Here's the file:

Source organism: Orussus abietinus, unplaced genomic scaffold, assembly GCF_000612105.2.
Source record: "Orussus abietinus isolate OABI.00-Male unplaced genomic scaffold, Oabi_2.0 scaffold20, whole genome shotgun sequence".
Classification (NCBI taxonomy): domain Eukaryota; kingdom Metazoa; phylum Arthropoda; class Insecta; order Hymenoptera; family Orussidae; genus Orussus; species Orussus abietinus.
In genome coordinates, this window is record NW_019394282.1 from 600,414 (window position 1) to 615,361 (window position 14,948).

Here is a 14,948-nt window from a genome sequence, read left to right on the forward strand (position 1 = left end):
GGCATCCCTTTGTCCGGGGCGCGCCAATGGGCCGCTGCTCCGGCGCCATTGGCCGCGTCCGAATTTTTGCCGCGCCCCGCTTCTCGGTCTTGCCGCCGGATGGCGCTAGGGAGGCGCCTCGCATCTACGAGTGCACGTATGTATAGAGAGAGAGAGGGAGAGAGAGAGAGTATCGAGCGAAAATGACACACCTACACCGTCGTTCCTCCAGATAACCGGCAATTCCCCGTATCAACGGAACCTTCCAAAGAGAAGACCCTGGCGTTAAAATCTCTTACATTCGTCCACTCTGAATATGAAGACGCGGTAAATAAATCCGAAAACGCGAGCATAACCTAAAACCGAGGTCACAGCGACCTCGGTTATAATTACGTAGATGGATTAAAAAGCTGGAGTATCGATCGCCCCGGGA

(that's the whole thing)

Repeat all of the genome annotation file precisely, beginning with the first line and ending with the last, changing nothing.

Source organism: Orussus abietinus, unplaced genomic scaffold, assembly GCF_000612105.2.
Source record: "Orussus abietinus isolate OABI.00-Male unplaced genomic scaffold, Oabi_2.0 scaffold20, whole genome shotgun sequence".
Classification (NCBI taxonomy): domain Eukaryota; kingdom Metazoa; phylum Arthropoda; class Insecta; order Hymenoptera; family Orussidae; genus Orussus; species Orussus abietinus.
In genome coordinates, this window is record NW_019394282.1 from 600,414 (window position 1) to 615,361 (window position 14,948).

Here is a 14,948-nt window from a genome sequence, read left to right on the forward strand (position 1 = left end):
GGCATCCCTTTGTCCGGGGCGCGCCAATGGGCCGCTGCTCCGGCGCCATTGGCCGCGTCCGAATTTTTGCCGCGCCCCGCTTCTCGGTCTTGCCGCCGGATGGCGCTAGGGAGGCGCCTCGCATCTACGAGTGCACGTATGTATAGAGAGAGAGAGGGAGAGAGAGAGAGTATCGAGCGAAAATGACACACCTACACCGTCGTTCCTCCAGATAACCGGCAATTCCCCGTATCAACGGAACCTTCCAAAGAGAAGACCCTGGCGTTAAAATCTCTTACATTCGTCCACTCTGAATATGAAGACGCGGTAAATAAATCCGAAAACGCGAGCATAACCTAAAACCGAGGTCACAGCGACCTCGGTTATAATTACGTAGATGGATTAAAAAGCTGGAGTATCGATCGCCCCGGGA